Tuesday, March 31, 2009

Gekka no Kimi

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Sigh, staying up reading mangas again... this picture captures a mixture of surprise and wonderment and hope and something else...

I don't read this genre often, but the flashbacks and flash-forwards story structure (and the pretty art) have proved irresistible.

Monday, March 30, 2009

Random bits of happiness

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Fresh laundry makes me feel relaxed and fluffy. :-) Now the green blankie and towel are very soft and smell nice~

Female profs

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I met a grad student who's almost done w/ her thesis and has been interviewing for faculty positions at MIT and CMU. She's pretty cool and also intelligently articulate. I hope she gets offers! We need more female representation. :-)


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I've come to the conclusion that I need to live near a large body of water, without the lake effect. The hills and woods and serene Tudor-style architecture made me realize that the urban campus is quite ugly by comparison. Quiet walks in a forest make me feel very purr... Dan Gibson's Forest Cello comes to mind. So does gorgeous lake scenery viewed from a few stories up, or an overhang, or on top of a grassy amphitheater... although I'm a bit more of an ocean person. Which means being landlocked is an absolute no-no.

At the same time, I need to have (1) high-speed internet (2) access to artistic media, and (3) movies.

Phenomenally stupid

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I failed to tell an inductor from a capacitor on a circuit board, which was quite an unforgivable mistake, and it made me look extremely stupid. The other LA came over and was like, that's not an inductor! Ugh ugh ugh. What the fuck is wrong with me...

Air travel incidentals

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United Airline has rather small overhead compartments and I had to check my carry-on because I was assigned Zone 4 boarding. And they played a movie with maximum flashing during a redeye flight. US Airways delayed my flight for more than 4 hours when there wasn't a storm.

And too much noise in the form of crowds and PA announcements gives me bloody headaches.

My iPod is a lifesaver. So does being able to simulate Rachmaninoff piano concertos in my head.

Tuesday, March 24, 2009

The Curious Incident of the Dog in the Night Time

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I first heard of this book from a lab mate who was working in the same building as I was, last June. He highly recommended this book. The local library didn't have it, so I didn't get to read it until now, where the library here does have it... though I had to wait since someone else was reading it.

Haven't actually started reading this, but from a cursory flipping of the first few pages and glancing at the link above, it reminded me of one of my own book ideas... I was thinking about embedding a puzzle through textual clues, figures, diagrams, etc. Maybe I'll watch Rain Man too.

More updates after I've read the book...

Sunday, March 22, 2009

Initial conditions and boundary conditions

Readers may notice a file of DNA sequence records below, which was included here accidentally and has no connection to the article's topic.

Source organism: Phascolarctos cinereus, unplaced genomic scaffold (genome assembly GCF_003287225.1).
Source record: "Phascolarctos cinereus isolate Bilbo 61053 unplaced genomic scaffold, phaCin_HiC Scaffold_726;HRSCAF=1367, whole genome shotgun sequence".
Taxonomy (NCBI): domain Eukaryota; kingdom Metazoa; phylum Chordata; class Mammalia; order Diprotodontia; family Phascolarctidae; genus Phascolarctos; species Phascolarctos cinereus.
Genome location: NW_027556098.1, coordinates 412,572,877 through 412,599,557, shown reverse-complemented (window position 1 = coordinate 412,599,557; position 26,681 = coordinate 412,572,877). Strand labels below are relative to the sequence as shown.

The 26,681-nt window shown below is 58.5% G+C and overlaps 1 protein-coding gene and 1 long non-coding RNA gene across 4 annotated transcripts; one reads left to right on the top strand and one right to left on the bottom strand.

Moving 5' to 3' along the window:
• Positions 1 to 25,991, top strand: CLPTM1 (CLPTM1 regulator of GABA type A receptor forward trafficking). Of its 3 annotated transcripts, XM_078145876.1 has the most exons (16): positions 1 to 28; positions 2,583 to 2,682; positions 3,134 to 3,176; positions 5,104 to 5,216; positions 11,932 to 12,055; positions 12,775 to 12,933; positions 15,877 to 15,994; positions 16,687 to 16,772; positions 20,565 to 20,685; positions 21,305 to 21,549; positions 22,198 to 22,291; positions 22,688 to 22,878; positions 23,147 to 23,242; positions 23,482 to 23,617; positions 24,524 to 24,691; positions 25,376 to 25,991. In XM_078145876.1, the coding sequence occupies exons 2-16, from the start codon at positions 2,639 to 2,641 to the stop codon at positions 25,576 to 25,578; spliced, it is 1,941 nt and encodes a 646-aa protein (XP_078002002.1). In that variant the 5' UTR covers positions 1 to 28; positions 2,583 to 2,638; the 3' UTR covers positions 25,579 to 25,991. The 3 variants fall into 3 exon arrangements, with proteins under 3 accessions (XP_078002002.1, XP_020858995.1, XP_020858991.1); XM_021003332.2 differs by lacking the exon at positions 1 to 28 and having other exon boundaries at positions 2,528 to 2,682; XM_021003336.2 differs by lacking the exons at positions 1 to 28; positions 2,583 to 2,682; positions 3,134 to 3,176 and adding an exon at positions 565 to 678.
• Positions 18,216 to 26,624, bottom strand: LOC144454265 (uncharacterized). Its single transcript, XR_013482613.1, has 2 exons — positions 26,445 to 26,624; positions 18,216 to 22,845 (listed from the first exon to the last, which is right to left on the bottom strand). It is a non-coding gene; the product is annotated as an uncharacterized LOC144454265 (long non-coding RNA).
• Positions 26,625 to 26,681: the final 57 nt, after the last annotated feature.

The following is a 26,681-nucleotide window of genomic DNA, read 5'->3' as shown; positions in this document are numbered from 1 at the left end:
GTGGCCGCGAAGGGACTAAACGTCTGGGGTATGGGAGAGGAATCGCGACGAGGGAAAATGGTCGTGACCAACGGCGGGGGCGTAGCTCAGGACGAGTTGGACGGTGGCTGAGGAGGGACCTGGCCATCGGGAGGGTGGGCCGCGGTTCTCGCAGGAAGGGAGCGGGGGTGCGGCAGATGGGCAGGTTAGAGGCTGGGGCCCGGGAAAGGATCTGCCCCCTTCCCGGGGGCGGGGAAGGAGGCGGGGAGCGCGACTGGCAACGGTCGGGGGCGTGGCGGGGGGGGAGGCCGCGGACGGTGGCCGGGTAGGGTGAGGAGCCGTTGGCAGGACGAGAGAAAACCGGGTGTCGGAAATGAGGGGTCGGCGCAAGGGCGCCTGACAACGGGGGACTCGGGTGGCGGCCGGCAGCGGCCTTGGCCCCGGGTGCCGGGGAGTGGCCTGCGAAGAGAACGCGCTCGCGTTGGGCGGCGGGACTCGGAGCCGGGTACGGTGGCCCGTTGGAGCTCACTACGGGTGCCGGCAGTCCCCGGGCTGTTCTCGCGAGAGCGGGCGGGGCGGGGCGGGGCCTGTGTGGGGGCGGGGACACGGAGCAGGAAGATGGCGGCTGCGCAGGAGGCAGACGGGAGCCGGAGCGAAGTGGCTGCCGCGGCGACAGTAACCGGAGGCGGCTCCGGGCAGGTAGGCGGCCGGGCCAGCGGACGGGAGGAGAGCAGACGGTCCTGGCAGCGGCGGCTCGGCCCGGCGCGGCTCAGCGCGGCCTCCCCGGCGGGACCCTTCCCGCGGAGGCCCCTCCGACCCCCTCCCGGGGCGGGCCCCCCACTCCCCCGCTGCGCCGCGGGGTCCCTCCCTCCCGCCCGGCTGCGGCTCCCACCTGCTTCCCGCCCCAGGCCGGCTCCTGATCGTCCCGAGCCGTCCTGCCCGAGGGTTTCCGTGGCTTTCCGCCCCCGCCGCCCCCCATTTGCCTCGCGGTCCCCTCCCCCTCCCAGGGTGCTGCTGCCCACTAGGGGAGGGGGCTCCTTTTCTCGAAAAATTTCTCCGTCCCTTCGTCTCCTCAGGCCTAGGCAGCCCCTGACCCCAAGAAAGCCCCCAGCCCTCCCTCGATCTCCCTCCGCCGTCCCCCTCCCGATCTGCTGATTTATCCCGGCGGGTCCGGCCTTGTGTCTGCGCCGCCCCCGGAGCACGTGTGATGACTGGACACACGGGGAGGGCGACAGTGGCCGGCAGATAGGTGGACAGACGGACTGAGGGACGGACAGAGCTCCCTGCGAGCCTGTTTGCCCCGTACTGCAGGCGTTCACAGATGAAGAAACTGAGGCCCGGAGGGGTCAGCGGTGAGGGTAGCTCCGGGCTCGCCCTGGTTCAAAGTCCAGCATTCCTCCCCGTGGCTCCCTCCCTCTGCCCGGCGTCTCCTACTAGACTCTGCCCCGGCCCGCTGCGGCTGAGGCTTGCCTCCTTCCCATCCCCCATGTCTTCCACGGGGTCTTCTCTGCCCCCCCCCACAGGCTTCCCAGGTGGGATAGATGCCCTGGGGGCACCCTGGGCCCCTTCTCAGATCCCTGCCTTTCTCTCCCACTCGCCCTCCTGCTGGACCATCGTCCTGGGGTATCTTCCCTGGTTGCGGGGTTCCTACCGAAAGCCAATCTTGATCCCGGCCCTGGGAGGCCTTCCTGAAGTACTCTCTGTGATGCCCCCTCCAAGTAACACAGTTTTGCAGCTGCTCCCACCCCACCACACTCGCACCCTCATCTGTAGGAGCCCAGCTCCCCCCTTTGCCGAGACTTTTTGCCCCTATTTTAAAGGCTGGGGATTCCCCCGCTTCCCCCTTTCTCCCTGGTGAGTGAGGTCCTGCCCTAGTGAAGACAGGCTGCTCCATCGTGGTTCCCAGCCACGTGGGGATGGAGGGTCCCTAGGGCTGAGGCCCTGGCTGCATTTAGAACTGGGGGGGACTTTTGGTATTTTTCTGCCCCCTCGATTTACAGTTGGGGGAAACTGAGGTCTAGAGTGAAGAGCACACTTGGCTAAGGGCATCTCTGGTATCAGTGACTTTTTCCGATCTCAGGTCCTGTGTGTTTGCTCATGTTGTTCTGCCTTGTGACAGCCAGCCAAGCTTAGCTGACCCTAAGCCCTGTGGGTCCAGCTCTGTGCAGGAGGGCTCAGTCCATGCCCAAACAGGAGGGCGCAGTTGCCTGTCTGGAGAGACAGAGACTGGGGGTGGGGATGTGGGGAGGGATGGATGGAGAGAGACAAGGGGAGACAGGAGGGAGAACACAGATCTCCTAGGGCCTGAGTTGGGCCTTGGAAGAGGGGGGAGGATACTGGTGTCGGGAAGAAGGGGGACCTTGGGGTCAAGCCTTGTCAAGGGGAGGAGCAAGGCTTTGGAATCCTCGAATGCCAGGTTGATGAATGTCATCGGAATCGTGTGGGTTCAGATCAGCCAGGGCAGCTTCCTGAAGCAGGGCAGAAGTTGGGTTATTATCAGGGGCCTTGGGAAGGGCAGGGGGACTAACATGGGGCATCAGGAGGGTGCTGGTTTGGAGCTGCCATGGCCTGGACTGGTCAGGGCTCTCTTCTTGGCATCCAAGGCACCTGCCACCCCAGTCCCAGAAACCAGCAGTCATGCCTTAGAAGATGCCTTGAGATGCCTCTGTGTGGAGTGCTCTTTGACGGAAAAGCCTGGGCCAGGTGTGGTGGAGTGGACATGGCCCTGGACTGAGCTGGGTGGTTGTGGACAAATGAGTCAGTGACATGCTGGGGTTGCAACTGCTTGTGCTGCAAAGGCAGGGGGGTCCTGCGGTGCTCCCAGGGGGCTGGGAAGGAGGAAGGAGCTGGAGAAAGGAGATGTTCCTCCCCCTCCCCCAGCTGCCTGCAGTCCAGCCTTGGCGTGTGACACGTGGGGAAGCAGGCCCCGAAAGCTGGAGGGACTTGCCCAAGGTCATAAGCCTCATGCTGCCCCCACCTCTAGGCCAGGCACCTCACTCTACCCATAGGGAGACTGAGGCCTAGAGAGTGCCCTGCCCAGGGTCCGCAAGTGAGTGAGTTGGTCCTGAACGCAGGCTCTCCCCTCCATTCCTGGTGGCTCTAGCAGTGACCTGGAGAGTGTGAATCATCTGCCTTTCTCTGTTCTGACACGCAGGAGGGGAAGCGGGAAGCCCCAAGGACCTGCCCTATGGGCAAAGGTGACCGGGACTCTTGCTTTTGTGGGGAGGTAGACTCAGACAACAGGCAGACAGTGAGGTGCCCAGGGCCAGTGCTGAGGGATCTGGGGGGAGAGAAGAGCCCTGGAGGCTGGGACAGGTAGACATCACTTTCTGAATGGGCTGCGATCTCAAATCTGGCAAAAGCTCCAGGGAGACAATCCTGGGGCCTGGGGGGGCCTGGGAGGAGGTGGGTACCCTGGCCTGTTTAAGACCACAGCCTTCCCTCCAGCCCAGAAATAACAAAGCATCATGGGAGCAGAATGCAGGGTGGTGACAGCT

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Dustin Hoffman once said something to the like of actors being uncomfortable in their own skin. When one thinks about it, it makes sense. They're constantly in search of roles - becoming someone else - from another time, another place. The select few who make it big this way get material rewards and if they're fortunate, self-actualization. The rest sinks into unknown, probably moving on and finding other ways to channel their desires.

The most essential and universal ingredient of happiness is being comfortable with oneself. Preferably not at the expense of others' happiness.

When years of emotional baggage accumulate and get recycled like frying oil, the taste becomes greasy, oppressive, nauseating. The only way to become free is to dump out the oil and wash the pan clean. Like a clean break, away from the sphere of influence.

The initial conditions determine the particular behavioral schema that tends to perpetuate ad infinitum and recurse until the base case, if it ever reaches there. The boundary conditions affect how the system behaves as its parameters change over time. If the initial conditions were not optimal, the system may still operate normally as long as the boundary conditions were adjusted accordingly... because the initial conditions do not impact the natural and homogeneous behavior of the system.

However, if the boundary conditions were not set properly, then the initial transients may linger on and never die out, forever and ever, and the system would always be limited by its initial conditions. And when the iterating functions do not have the right parameter values, they would spiral inward into the prisoner set.

The only way to escape from the prisoner set is to change the parameters and set the boundary conditions in such a way.

Thursday, March 19, 2009

Das Leben der Anderen (2006)

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(a.k.a. The Lives of Others)

This moved me very much -- The emotion-layered acting and the music, simple yet effective. Especially the love theme and Sonata for a Good Man written for this film by Gabriel Yared. Before when I said that this wasn't yaoi, I take it back... because on a subtle level it is. At the very end of film I realized it, during a particular moment when the love theme again plays in the background, more subdued than before, but that time it's not the love between the playwright and his girlfriend. (I'm not gonna spoil it more =P)

(Sebastian Koch specifically learned the piece for the film, and he didn't know how to play the piano at all, lol. It has become the only song he can play.)

The love theme melody goes [G G G G- F, C C C C C- Bb, F F F F- Eb], so up a 4th after each phrase. Mmm... whenever I hear a I-IV or i-IV progression (more for i-IV) I think of sunlight reflecting off glimmering waters. :-)

And in the director's commentaries, he mentioned how he was trying to create a memorable texture through a uniform color theme... like how we remember Indiana Jones's brown hat and whip and beige sand. It worked pretty nicely. When I recall some of my favorite movies, I would think of colors too (e.g. Amélie: orange-vermillion, Spirited Away: sky-blue and grass-green)